Rugby: We can still retain the title, says defiant D'Arcy
After a 33-10 defeat by France, Ireland's Gordon D'Arcy believes Ireland can still win the Six Nations.Paris – Ireland can still go on to retain the Six Nations title claimed veteran centre Gordon D'Arcy on Sunday the day after his team's hopes of a Grand Slam repeat were shattered with a 33-10 defeat by France.
The 30-year-old - who won his 45th cap alongside fellow European Cup winning Leinster team-mate Brian O'Driscoll against the French - admitted, however, that they would have to improve and also hope that results go in their favour.
"We know what we have to do now and next week will be a fairly honest week, to say the least. We've got to roll with the punches," said D'Arcy, who is still to taste victory in Paris after 11 years as an international having missed out on selection in the 2000 victory.
"But the great thing about sport is that next week is a clean slate, so as long as you're selected you get the chance to make up for it.
"The championship is still open. All we can do now is try and win our remaining games while hoping somebody nicks one against France.
"Then if we win it, we win it. If we don't then we'll have gone out on a high," added D'Arcy, who once he finally made the centre spot his own in 2004 made an immediate impact and was named player of the Six Nations that year.
However, D'Arcy was frank about what the crushing defeat by the French meant to a side that had got used to not losing, having gone 12 games without defeat - and that several areas had to be worked on ahead of their next match away at improving England at Twickenham in a fortnight.
"A reality check, a kick in the ass - you can put 100 different names on that result," said D'Arcy, who came agonisingly close to scoring the opening try only for the ball to bounce badly for him.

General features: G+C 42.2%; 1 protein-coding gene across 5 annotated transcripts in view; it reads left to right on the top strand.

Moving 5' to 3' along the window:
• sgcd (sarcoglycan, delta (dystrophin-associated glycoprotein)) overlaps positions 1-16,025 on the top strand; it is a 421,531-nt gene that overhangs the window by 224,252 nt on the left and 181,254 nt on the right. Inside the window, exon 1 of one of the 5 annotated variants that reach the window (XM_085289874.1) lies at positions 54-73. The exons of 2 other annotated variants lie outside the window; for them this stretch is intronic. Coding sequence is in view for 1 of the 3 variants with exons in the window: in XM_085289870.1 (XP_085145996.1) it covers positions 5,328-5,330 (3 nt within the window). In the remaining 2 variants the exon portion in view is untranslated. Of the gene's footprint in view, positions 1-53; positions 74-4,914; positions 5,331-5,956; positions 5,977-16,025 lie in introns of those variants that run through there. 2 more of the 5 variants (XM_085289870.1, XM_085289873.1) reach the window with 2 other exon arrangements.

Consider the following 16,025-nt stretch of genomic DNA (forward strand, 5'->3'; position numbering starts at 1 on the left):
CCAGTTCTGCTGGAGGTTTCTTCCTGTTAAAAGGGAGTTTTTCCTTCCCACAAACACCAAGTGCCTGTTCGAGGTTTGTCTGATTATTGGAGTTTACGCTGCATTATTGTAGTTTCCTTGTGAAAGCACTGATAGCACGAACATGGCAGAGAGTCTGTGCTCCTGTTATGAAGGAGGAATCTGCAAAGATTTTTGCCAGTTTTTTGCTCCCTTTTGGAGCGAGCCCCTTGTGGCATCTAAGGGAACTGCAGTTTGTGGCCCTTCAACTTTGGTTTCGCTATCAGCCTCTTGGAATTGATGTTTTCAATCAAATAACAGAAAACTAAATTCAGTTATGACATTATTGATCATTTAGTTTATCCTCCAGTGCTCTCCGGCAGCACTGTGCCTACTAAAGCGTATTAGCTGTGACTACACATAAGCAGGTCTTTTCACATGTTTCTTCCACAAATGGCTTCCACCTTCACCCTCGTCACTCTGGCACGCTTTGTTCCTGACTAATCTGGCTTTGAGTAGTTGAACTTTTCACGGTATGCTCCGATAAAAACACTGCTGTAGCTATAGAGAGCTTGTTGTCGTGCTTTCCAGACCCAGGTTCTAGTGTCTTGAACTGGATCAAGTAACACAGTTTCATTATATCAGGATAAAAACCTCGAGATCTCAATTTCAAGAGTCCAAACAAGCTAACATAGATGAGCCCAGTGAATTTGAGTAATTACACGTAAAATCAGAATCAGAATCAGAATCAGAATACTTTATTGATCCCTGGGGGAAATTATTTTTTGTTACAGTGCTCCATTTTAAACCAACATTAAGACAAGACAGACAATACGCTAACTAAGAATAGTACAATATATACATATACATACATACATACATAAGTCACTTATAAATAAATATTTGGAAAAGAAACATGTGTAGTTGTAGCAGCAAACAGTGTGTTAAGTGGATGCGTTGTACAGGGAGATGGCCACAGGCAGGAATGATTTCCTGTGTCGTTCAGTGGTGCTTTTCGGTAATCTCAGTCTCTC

"We got right a lot of things that we did wrong against Italy (29-11 victory at Croke Park) last weekend, but were slack in other areas."
D'Arcy, who spends his time away from the game doing charity work such as a humanitarian project in Calcutta four years ago, did take some positives out of the defeat, but rued the fact that the Irish failed to press home the advantage they had gained in terms of possession in the opening quarter.
"Look at France's body language body during that first 20 minutes," said the two-time British and Irish Lions squad member.
"We were all upright and they had their hands on their knees, but we just didn't capitalise and then the error rate started increasing.
"We had them under pressure and they were beginning to creak but then we let them out of it.
"Look at David Wallace's (Ireland's only try compared to France's three) try – that was the gameplan, but we didn't always get it right.
"We probably made the highest number of unforced errors in a long time. Little errors accumulated.
"Last week we let Italy out of their 22 cheaply and we did the same against France.
"The difference is France can shift and put pace on the ball. We can do better than this but we shot ourselves in the foot."
D'Arcy, though, acknowledges that unlike when he first made his debut in 1999 the game seems to progress match by match and every side has to keep on improving.
"I look at the way the bar has been raised since 12 years ago – it has not been a gradual increase," he said.
"It's getting steeper and steeper every year. We're happy that we can play under that pressure, we just have to play better than we did against France."
AFP / Expatica